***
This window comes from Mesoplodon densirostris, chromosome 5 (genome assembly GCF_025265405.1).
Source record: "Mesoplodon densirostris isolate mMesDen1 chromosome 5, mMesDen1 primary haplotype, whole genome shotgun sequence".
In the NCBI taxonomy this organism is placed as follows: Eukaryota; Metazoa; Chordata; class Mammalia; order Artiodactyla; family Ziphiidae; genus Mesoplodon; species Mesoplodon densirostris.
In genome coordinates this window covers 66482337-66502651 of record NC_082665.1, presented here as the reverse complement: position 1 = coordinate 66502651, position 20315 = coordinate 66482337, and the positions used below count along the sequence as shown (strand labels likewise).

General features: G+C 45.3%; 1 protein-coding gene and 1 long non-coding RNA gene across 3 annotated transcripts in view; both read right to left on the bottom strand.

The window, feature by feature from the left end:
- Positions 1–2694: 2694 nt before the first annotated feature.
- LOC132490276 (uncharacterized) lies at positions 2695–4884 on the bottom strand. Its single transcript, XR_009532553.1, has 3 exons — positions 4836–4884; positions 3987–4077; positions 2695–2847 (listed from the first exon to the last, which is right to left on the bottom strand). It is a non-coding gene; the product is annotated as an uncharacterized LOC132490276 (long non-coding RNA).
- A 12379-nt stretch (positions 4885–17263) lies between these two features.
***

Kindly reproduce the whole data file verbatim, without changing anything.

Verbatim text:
This window comes from Mesoplodon densirostris, chromosome 5 (genome assembly GCF_025265405.1).
Source record: "Mesoplodon densirostris isolate mMesDen1 chromosome 5, mMesDen1 primary haplotype, whole genome shotgun sequence".
In the NCBI taxonomy this organism is placed as follows: Eukaryota; Metazoa; Chordata; class Mammalia; order Artiodactyla; family Ziphiidae; genus Mesoplodon; species Mesoplodon densirostris.
In genome coordinates this window covers 66482337-66502651 of record NC_082665.1, presented here as the reverse complement: position 1 = coordinate 66502651, position 20315 = coordinate 66482337, and the positions used below count along the sequence as shown (strand labels likewise).

General features: G+C 45.3%; 1 protein-coding gene and 1 long non-coding RNA gene across 3 annotated transcripts in view; both read right to left on the bottom strand.

The window, feature by feature from the left end:
- Positions 1–2694: 2694 nt before the first annotated feature.
- LOC132490276 (uncharacterized) lies at positions 2695–4884 on the bottom strand. Its single transcript, XR_009532553.1, has 3 exons — positions 4836–4884; positions 3987–4077; positions 2695–2847 (listed from the first exon to the last, which is right to left on the bottom strand). It is a non-coding gene; the product is annotated as an uncharacterized LOC132490276 (long non-coding RNA).
- A 12379-nt stretch (positions 4885–17263) lies between these two features.